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Robert S. Weddle

LLANOS-CÁRDENAS EXPEDITION. The Llanos-Cárdenas Expedition was a follow-up to Alonso De León's 1689 discovery of the remains of La Salle's Texas Settlement, built by René Robert Cavelier, Sieur de La Salle. The expedition sailed from Veracruz on October 12, 1690, to reconnoiter the La Salle's Texas Settlement site (on Garcitas Creek near the head of Lavaca Bay in what is now Victoria County) and to map its environs. Francisco de Llanos, captain of the frigate Nuestra Señora de la Encarnación of the Armada de Barlovento, was in overall command of the expedition. This voyage to the Texas coast, says Herbert E. Bolton, was "of first importance in fixing the location of La Salle's colony."

The 1690 voyage to Espíritu Santo Bay (also known as San Bernardo or Matagorda Bay) was prompted by De León's report of having seen, some distance from shore at the mouth of the Río de San Marcos (now the Lavaca River), two objects that looked like buoys or channel markers. Llanos's first duty was to see that the "buoys" were removed, as it was feared that they might mark the entrance to a river that would afford access to the newly founded San Francisco de los Tejas Mission. Llanos and his crew were to seek a water approach to the new mission, map Espíritu Santo Bay, and determine the suitability of La Salle's Texas Settlement site as the location for a future Spanish presidio. The expedition personnel were carefully selected with those specific purposes in mind. Juan de Triana, chosen by the viceroy for his expertise in Gulf of Mexico navigation, was sent as pilot. For security, Llanos was given a force of soldiers headed by Gregorio de Salinas Varona, who had accompanied the 1689 De León entrada. Assigned as mapmaker was the engineer Manuel José de Cárdenas y Magaña, who had been involved in building fortifications at San Juan de Ulúa; he was qualified both to appraise the strategic possibilities of La Salle's Texas Settlement site and to map the environs.

The Encarnación, provisioned for a three-month voyage, sailed from Veracruz on October 12, 1690. The frigate paused along the way only to sound the mouth of the Rio Grande and on October 24 anchored off Cavallo Pass, the natural entrance to Matagorda Bay. With the sounding of the pass, Cárdenas began to map the bay. Llanos, Cárdenas, and the pilots reached Sand Point by October 30 and proceeded on November 1 into Lavaca Bay, which they named Lago de Todos Santos, for All Saints' Day. They found and removed De León's "buoys," which turned out to be nothing more than upended logs. The explorers then ascended Garcitas Creek (which they called Arroyo de los Franceses) to La Salle's Texas Settlement site (Pueblo de los Franceses), where the French artillery that De León had buried the previous year was examined and then was left where it lay. The mapping expedition traveled also into Chocolate, Cox, and Keller bays and up the Lavaca River to the Navidad fork, before returning to Matagorda Bay proper to examine Tres Palacios Bay and to ascend the Colorado River. Neither the Lavaca nor the Colorado, it was determined, offered a water route to Mission San Francisco. The Llanos-Cárdenas expedition set sail for Veracruz on November 29, 1690, to reach the home port ten days later. Cárdenas's map reflects the reconnaissance in detail, providing reason for Bolton to claim it as proof of the location of La Salle's Texas Settlement. See also SPANISH TEXAS.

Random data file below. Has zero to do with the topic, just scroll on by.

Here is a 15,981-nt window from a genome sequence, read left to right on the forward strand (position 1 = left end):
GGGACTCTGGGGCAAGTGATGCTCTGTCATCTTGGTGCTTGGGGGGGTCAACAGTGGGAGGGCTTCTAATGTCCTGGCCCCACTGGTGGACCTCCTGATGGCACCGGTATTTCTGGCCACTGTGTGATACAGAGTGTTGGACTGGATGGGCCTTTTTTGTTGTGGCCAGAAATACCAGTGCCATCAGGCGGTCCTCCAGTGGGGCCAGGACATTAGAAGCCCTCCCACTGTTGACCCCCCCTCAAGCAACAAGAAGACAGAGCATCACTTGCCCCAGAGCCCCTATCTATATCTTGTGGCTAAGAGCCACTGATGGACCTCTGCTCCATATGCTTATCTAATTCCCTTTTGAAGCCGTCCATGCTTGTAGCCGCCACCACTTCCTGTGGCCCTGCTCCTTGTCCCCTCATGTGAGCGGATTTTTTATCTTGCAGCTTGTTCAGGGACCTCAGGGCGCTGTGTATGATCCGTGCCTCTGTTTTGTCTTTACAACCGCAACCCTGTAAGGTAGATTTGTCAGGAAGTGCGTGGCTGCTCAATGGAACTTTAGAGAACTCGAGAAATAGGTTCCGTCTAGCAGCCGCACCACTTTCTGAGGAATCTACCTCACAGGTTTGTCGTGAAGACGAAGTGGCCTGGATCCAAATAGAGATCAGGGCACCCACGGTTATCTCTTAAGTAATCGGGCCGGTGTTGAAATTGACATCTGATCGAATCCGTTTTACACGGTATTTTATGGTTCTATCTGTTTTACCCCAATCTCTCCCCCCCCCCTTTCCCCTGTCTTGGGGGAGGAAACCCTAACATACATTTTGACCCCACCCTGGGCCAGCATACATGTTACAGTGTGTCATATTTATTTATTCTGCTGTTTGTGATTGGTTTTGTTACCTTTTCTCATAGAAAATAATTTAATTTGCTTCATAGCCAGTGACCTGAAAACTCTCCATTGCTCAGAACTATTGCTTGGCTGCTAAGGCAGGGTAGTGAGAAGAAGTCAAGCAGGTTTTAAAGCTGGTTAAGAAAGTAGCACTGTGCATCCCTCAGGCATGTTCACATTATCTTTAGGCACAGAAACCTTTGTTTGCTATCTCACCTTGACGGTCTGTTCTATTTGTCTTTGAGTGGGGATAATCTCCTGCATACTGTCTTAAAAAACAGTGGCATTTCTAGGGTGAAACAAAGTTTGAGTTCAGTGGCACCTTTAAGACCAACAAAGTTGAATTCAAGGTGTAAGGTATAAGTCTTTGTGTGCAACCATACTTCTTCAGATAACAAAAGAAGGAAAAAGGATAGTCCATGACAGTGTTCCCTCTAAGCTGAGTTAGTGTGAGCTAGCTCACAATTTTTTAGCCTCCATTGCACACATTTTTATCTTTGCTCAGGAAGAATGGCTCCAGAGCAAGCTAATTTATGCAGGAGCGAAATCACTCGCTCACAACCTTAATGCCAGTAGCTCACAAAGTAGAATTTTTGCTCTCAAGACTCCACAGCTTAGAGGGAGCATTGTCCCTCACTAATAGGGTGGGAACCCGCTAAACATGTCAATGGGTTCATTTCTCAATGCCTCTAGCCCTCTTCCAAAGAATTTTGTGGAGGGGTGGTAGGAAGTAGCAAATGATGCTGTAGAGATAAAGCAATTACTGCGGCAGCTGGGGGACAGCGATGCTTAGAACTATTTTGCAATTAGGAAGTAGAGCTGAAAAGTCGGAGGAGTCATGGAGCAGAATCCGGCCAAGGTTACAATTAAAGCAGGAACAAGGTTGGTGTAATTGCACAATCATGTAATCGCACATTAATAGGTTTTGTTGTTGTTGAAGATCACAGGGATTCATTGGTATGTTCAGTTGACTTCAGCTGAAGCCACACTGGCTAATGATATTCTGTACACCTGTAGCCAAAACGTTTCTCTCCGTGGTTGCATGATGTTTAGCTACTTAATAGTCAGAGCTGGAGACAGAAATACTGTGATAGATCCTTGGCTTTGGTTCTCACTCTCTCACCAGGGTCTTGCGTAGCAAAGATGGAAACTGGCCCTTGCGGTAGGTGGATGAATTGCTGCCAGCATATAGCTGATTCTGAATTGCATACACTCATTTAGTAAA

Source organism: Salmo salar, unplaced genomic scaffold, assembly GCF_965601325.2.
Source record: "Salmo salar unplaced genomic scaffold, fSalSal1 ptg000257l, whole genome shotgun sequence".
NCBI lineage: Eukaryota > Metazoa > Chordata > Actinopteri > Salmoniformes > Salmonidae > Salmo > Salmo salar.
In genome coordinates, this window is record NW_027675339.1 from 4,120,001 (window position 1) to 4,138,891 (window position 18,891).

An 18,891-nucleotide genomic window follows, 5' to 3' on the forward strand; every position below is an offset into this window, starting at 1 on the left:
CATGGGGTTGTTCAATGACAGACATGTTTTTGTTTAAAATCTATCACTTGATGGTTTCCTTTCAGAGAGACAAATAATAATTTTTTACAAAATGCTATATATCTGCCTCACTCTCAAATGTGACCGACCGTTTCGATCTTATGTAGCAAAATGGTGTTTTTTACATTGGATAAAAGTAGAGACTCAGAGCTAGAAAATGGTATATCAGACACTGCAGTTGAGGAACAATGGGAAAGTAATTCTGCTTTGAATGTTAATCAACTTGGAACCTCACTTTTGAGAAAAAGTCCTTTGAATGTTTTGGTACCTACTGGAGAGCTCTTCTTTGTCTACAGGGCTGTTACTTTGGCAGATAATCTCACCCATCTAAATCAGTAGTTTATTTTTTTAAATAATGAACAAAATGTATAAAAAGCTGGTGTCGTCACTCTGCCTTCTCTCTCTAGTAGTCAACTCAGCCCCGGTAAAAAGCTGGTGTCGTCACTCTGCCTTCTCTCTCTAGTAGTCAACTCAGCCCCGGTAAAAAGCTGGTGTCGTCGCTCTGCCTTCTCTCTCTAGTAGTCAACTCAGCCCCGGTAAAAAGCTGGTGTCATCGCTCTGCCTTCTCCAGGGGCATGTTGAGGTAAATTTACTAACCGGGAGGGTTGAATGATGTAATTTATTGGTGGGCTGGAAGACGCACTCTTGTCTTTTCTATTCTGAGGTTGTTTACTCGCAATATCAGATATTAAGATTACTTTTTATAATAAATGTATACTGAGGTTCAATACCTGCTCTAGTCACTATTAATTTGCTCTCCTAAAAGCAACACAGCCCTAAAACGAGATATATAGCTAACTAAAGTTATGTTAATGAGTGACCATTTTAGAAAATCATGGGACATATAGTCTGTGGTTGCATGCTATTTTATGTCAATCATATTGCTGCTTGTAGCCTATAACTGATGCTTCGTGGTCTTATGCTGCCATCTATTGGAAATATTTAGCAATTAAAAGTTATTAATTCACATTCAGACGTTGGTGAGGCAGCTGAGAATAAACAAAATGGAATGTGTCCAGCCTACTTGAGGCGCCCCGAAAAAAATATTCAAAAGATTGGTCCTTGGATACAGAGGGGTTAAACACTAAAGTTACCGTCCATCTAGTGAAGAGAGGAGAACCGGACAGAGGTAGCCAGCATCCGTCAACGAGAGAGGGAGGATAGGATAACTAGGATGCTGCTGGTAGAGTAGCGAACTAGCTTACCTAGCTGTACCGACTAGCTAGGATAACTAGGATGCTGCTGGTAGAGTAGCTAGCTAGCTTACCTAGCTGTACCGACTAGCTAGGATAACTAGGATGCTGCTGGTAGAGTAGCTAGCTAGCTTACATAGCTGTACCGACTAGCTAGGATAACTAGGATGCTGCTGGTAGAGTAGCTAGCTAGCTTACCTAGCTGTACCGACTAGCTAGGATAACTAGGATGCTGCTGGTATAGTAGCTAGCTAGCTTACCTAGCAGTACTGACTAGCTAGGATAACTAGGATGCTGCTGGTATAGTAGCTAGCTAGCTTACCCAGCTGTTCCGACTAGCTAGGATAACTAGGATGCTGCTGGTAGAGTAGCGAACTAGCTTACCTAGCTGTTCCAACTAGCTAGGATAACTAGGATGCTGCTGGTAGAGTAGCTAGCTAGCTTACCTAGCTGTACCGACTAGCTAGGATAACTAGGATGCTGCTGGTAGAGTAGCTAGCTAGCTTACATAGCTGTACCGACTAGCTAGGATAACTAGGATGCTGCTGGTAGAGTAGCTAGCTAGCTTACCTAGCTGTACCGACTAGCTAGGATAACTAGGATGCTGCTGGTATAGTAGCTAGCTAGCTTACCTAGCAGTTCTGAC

Herbert Eugene Bolton, "The Location of La Salle's Colony on the Gulf of Mexico," Mississippi Valley Historical Review 2 (September 1915); rpt., Southwestern Historical Quarterly 27 (January 1924). Robert S. Weddle, Wilderness Manhunt: The Spanish Search for La Salle (Austin: University of Texas Press, 1973).

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The following, adapted from the Chicago Manual of Style, 15th edition, is the preferred citation for this article.

Handbook of Texas Online, Robert S. Weddle, "LLANOS-CARDENAS EXPEDITION," accessed July 02, 2020, http://www.tshaonline.org/handbook/online/articles/upl02.

Uploaded on June 15, 2010. Modified on January 3, 2013. Published by the Texas State Historical Association.
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